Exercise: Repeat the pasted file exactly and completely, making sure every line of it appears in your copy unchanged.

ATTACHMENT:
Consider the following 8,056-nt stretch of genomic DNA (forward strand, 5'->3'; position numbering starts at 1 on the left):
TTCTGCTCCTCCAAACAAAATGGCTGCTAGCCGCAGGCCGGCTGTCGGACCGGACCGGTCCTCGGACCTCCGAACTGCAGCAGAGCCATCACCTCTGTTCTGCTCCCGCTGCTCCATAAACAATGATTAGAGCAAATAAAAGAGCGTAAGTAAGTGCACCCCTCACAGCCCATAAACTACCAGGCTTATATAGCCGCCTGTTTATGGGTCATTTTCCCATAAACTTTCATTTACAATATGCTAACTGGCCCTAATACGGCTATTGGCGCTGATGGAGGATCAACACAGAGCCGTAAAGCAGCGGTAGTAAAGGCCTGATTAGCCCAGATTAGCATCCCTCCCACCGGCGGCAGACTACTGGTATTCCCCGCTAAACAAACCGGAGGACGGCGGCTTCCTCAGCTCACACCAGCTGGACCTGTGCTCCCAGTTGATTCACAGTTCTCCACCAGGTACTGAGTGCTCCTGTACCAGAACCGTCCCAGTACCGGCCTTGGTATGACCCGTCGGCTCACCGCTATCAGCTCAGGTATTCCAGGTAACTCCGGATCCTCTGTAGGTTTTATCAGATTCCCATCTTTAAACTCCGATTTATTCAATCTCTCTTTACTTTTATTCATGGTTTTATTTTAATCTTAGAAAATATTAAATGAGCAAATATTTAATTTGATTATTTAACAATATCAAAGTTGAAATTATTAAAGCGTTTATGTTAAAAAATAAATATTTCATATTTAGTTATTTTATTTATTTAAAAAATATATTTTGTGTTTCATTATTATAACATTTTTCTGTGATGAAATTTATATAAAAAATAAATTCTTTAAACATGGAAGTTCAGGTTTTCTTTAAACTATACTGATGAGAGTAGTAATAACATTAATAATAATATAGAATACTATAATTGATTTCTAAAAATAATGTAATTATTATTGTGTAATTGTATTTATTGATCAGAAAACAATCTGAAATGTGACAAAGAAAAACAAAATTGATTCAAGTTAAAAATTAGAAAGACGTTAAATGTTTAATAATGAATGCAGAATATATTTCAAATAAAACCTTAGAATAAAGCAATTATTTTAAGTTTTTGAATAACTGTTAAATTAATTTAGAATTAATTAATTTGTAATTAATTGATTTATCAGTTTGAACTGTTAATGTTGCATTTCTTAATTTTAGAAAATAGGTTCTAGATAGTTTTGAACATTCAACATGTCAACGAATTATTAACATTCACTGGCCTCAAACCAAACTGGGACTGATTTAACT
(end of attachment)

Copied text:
Consider the following 8,056-nt stretch of genomic DNA (forward strand, 5'->3'; position numbering starts at 1 on the left):
TTCTGCTCCTCCAAACAAAATGGCTGCTAGCCGCAGGCCGGCTGTCGGACCGGACCGGTCCTCGGACCTCCGAACTGCAGCAGAGCCATCACCTCTGTTCTGCTCCCGCTGCTCCATAAACAATGATTAGAGCAAATAAAAGAGCGTAAGTAAGTGCACCCCTCACAGCCCATAAACTACCAGGCTTATATAGCCGCCTGTTTATGGGTCATTTTCCCATAAACTTTCATTTACAATATGCTAACTGGCCCTAATACGGCTATTGGCGCTGATGGAGGATCAACACAGAGCCGTAAAGCAGCGGTAGTAAAGGCCTGATTAGCCCAGATTAGCATCCCTCCCACCGGCGGCAGACTACTGGTATTCCCCGCTAAACAAACCGGAGGACGGCGGCTTCCTCAGCTCACACCAGCTGGACCTGTGCTCCCAGTTGATTCACAGTTCTCCACCAGGTACTGAGTGCTCCTGTACCAGAACCGTCCCAGTACCGGCCTTGGTATGACCCGTCGGCTCACCGCTATCAGCTCAGGTATTCCAGGTAACTCCGGATCCTCTGTAGGTTTTATCAGATTCCCATCTTTAAACTCCGATTTATTCAATCTCTCTTTACTTTTATTCATGGTTTTATTTTAATCTTAGAAAATATTAAATGAGCAAATATTTAATTTGATTATTTAACAATATCAAAGTTGAAATTATTAAAGCGTTTATGTTAAAAAATAAATATTTCATATTTAGTTATTTTATTTATTTAAAAAATATATTTTGTGTTTCATTATTATAACATTTTTCTGTGATGAAATTTATATAAAAAATAAATTCTTTAAACATGGAAGTTCAGGTTTTCTTTAAACTATACTGATGAGAGTAGTAATAACATTAATAATAATATAGAATACTATAATTGATTTCTAAAAATAATGTAATTATTATTGTGTAATTGTATTTATTGATCAGAAAACAATCTGAAATGTGACAAAGAAAAACAAAATTGATTCAAGTTAAAAATTAGAAAGACGTTAAATGTTTAATAATGAATGCAGAATATATTTCAAATAAAACCTTAGAATAAAGCAATTATTTTAAGTTTTTGAATAACTGTTAAATTAATTTAGAATTAATTAATTTGTAATTAATTGATTTATCAGTTTGAACTGTTAATGTTGCATTTCTTAATTTTAGAAAATAGGTTCTAGATAGTTTTGAACATTCAACATGTCAACGAATTATTAACATTCACTGGCCTCAAACCAAACTGGGACTGATTTAACT